DescriptionThis timely and engaging book challenges the conventional wisdom on media and scandal in the United States. The common view holds that media crave and actively pursue scandals whenever they sense corruption. Scandal and Silence argues for a different perspective. Using case studies from the period 1988-2008, it shows that:
- Media neglect most corruption, providing too little, not too much scandal coverage;
- Scandals arise from rational, controlled processes, not emotional frenzies - and when scandals happen, it’s not the media but governments and political parties that drive the process and any excesses that might occur;
- Significant scandals are indeed difficult for news organizations to initiate and harder for them to maintain and bring to appropriate closure;
- For these reasons cover-ups and lying often work, and truth remains essentially unrecorded, unremembered.
Sometimes, bad behavior stimulates an avalanche of media attention with demonstrable political consequences, yet other times, equally shoddy activity receives little notice. This book advances a theoretical model to explain these differences, revealing an underlying logic to what might seem arbitrary and capricious journalism. Through case studies of the draft and military scandals involving Dan Quayle, George W. Bush, Bill Clinton and John Kerry; alleged sexual misconduct of politicians including but not limited to Clinton; and questionable financial dealings of Clinton and George W Bush, the book builds a new understanding of media scandals which will be essential reading for anyone concerned with the relationship between media and democracy today.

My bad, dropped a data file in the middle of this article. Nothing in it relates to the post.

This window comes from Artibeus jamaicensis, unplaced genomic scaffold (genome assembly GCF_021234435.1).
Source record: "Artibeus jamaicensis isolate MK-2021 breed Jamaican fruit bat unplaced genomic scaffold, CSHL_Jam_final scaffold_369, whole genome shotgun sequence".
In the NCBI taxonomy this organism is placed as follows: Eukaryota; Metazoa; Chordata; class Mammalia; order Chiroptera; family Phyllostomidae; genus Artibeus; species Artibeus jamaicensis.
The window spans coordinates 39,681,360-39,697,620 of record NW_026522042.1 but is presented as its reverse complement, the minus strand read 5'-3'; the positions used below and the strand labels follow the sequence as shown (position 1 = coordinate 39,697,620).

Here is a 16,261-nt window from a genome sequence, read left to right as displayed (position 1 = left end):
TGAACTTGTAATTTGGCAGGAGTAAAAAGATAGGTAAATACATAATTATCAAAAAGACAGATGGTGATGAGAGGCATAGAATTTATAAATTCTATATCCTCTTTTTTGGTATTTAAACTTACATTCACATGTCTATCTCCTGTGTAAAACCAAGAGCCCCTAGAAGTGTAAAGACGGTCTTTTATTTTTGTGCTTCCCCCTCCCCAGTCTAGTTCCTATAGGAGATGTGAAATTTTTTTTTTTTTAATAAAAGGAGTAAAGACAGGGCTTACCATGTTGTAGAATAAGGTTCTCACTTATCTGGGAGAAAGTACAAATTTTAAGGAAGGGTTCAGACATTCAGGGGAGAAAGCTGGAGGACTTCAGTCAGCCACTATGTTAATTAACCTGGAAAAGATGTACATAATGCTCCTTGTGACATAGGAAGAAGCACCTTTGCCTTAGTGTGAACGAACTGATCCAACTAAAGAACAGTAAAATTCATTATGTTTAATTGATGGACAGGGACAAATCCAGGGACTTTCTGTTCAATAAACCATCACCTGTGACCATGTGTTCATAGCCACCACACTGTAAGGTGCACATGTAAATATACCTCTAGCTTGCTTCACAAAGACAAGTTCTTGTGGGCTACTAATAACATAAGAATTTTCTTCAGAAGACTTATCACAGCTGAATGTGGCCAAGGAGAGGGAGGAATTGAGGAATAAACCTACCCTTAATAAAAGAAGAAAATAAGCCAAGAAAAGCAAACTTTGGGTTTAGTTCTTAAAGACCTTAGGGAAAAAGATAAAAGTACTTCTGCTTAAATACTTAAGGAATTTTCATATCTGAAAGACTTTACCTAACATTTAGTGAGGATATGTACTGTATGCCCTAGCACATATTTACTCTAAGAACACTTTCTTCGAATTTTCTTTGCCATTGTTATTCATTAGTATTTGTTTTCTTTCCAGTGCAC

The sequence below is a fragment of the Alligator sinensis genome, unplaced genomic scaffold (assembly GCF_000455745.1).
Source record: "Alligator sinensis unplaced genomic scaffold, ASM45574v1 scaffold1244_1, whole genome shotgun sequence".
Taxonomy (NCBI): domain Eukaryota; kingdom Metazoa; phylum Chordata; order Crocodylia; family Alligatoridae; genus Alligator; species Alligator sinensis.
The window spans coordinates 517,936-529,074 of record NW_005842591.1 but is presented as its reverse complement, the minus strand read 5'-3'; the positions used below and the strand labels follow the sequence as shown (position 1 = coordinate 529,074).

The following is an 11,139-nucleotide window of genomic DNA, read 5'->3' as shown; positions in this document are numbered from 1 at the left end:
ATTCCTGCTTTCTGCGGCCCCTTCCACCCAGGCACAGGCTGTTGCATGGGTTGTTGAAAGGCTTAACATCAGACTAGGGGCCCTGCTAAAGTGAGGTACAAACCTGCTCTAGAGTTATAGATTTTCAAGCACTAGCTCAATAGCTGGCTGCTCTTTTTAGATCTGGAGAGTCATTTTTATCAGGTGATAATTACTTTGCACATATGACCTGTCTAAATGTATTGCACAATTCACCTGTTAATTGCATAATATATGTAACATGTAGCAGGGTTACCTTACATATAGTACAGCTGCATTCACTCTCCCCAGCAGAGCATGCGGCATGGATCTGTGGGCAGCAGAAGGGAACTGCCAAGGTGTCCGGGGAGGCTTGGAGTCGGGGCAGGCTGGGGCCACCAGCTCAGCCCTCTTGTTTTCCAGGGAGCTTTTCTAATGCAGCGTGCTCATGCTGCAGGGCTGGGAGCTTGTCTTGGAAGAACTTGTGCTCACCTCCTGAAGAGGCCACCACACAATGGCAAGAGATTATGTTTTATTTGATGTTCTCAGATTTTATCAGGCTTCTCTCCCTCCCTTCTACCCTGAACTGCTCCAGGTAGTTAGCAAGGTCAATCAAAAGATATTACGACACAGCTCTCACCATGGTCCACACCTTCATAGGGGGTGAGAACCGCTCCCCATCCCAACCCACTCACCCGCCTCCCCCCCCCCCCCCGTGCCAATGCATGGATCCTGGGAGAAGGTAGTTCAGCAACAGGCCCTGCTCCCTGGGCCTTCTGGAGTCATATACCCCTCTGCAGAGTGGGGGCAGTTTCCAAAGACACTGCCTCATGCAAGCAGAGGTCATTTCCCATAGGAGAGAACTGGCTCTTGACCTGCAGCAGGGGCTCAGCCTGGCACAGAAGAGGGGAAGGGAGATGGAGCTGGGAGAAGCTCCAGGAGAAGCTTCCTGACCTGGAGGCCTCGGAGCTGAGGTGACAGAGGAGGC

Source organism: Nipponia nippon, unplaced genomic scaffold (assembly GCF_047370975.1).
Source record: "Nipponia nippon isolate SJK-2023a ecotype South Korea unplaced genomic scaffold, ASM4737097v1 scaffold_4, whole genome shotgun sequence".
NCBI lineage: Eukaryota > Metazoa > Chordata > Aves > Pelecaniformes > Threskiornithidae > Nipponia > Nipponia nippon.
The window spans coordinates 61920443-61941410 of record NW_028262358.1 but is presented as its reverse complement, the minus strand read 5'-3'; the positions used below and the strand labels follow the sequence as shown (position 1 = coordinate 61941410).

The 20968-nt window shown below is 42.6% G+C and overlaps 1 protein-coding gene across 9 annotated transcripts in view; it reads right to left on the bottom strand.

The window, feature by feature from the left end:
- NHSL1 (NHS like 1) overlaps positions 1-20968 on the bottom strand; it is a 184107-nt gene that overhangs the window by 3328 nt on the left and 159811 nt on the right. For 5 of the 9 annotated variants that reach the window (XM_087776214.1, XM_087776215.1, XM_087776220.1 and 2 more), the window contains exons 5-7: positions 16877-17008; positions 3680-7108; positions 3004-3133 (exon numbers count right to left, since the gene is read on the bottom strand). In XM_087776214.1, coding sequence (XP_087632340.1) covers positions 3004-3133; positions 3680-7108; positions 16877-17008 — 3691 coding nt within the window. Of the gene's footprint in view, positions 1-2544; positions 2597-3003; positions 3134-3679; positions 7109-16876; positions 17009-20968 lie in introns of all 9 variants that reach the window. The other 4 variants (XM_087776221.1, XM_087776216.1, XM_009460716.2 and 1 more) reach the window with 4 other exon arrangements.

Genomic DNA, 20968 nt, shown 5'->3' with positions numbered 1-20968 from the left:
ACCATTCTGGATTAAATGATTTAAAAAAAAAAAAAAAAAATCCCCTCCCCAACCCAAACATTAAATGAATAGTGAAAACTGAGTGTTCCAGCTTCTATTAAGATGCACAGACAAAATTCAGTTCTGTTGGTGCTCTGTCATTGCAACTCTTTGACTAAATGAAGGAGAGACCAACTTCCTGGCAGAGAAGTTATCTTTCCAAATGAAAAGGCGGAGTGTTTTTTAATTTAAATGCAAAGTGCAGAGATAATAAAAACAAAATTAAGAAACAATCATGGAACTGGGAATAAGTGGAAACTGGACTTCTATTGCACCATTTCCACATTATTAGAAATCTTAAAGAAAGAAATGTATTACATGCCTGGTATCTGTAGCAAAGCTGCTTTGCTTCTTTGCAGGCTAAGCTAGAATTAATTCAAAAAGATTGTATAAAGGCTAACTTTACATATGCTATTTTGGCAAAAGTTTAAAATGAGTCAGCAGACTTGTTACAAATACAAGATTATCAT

Chapter 1: High Crimes or Misdemeanors?
Chapter 2: Analyzing Media and Presidential ScandalChapter 3: Private Lives in the Public Sphere. What Do Journalists Know, and When Do They Tell It?
Chapter 4: Secret Sins of 2008: The McCain, Edwards and Clinton Families' Values
Chapter 5: Dodging Scandals - and the Draft
Chapter 6: Rathergate: From a Scandal of Politics to a Scandal of Journalism
Chapter 7: Harkening to Other Matters: What News Looks like When a Scandal is Silenced
Appendix to Chapter 7: Harken Data Tables
Chapter 8: Silenced Scandals of Grave Misconduct
Chapter 9: Recalibrating Scandal and Silence
Discourse and Communication
"This is the definitive work on political scandal in the modern American press. The reader will find engaging and richly detailed accounts of dozens of scandals, along with explanations of why in some cases they became so overblown, and, in others, did not develop at all despite available evidence. The book raises important questions about how journalists tell stories, and why those stories so often fail to embody the ideals we associate with a free press in a democracy."
Lance Bennett, University of Washington
"Robert Entman has long been one of the most insightful analysts of the news media. Scandal and Silence will add to his reputation. Anyone who thought they had a reasonable understanding of how the media handle scandal will have to think again. A brilliant book that is a must read for those in the classroom, the newsroom, and the political cloakroom."
Thomas E. Patterson, Harvard University
- An internationally renowned scholar presents a new theory for understanding the role the media play in political scandals
- Counter to received wisdom, the book argues that the media neglect, rather than pursue, scandals involving politicians
- Uses a broad range of cases from 1988 onwards, including George W. Bush, John Kerry and Bill Clinton
- Combines theoretical sophistication with clarity such that the book will appeal to a wide audience